But few government grants have been available for clubs and bars. One such lifeline was the Shuttered Venue Operators Grant, administered by the Small Business Administration’s Office of Disaster Assistance. Shuttered grants worth more than $1.3 billion were distributed to nearly 900 recipients across New York City. However, Good Room’s application and appeal were denied (applications are no longer being accepted).

Its managers cannot explain why Good Room was passed over, nor were they given a reason.“I sent literally hundreds of pages of text documentation and photos,” Mr. Houtkin said. “We walked them through our entire process of booking someone to selling tickets to having them perform.”

“It’s such a labor of love,” said Josh Houtkin, the booking director of Good Room, about reopening the club during the pandemic.Credit…Lanna Apisukh for The New York Times

Trans-Pecos, an avant-garde music venue in Ridgewood, Queens, did receive a Shuttered grant. But even with that funding and a booming business now, both indoors and outdoors, the club still owes about 14 months of back rent, said Todd Patrick, its founder and executive director. “We’re trying to negotiate with our property owners to try to reduce some of the burden, but it’s a huge amount,” he said.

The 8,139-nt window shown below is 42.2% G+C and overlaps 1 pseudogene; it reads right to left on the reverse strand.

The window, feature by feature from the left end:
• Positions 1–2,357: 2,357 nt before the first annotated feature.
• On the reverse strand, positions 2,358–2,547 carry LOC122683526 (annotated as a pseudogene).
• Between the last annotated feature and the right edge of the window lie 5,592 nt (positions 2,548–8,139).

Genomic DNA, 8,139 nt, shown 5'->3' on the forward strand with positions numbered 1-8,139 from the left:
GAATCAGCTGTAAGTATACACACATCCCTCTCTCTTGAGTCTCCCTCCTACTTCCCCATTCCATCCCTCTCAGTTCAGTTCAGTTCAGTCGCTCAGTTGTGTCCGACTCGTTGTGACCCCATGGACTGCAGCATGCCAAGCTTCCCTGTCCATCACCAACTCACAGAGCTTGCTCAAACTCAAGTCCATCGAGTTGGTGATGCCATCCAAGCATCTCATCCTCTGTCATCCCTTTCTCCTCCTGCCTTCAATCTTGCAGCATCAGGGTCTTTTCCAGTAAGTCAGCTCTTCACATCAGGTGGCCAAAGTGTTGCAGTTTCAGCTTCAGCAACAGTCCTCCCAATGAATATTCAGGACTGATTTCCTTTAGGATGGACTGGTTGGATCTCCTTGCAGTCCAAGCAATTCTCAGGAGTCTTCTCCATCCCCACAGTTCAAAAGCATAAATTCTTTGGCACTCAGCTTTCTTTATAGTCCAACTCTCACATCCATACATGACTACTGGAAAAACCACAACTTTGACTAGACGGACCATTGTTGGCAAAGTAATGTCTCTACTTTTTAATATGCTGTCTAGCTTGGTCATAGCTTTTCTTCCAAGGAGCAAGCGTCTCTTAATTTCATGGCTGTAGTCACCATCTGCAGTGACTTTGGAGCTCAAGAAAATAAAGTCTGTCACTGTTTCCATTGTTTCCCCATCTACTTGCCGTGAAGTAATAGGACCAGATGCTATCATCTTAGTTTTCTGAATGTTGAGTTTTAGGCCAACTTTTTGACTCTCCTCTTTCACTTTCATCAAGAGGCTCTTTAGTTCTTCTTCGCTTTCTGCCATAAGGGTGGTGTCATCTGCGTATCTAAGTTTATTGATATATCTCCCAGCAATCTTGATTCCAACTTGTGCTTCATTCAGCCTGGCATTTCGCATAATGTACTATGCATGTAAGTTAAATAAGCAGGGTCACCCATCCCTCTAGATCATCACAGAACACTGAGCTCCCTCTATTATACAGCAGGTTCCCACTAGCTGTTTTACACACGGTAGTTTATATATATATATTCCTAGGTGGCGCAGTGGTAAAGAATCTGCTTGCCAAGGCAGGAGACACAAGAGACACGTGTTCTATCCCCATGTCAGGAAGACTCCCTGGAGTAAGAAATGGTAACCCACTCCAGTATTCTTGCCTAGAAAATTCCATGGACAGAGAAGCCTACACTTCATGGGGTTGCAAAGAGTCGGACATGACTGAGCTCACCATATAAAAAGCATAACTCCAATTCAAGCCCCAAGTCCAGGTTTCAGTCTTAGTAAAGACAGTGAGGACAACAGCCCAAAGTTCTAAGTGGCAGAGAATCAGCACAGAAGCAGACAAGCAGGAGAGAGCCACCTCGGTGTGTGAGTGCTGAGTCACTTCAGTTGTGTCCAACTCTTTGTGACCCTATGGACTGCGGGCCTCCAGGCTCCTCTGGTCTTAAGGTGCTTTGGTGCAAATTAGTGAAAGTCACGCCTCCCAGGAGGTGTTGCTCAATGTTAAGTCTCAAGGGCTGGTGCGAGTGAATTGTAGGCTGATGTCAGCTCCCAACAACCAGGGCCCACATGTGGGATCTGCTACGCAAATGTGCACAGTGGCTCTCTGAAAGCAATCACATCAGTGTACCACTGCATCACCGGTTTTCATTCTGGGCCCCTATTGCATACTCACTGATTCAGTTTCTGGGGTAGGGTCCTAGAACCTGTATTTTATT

Since Trans-Pecos has a large outdoor space, it was able to partly reopen in the summer of 2020, much earlier than many other nightlife spots. It even held fund-raisers in its backyard for other clubs, including Our Wicked Lady and Baby’s All Right, both in Brooklyn.

Over the past 18 months, it became common for venues to offer this sort of support. “It’s a very close-knit community,” Mr. Houtkin said. “Everyone asks each other for advice; if anyone needs help, we try to help each other.”

Kill Alters, a solo electronic music artist, performing at Trans-Pecos.Credit…Lanna Apisukh for The New York Times

“Everyone was almost forced to have to work together, there was no other option, to understand every new rule, new law,” said Sophia Sempepos, a Good Room manager. “Everyone was communicating about what procedures they were taking,” she continued. “People were giving each other liquor to help restock.”

Public Records, a music and performance space in Gowanus, Brooklyn, managed to get through the pandemic by changing its business model, which also helped qualify it for several grants.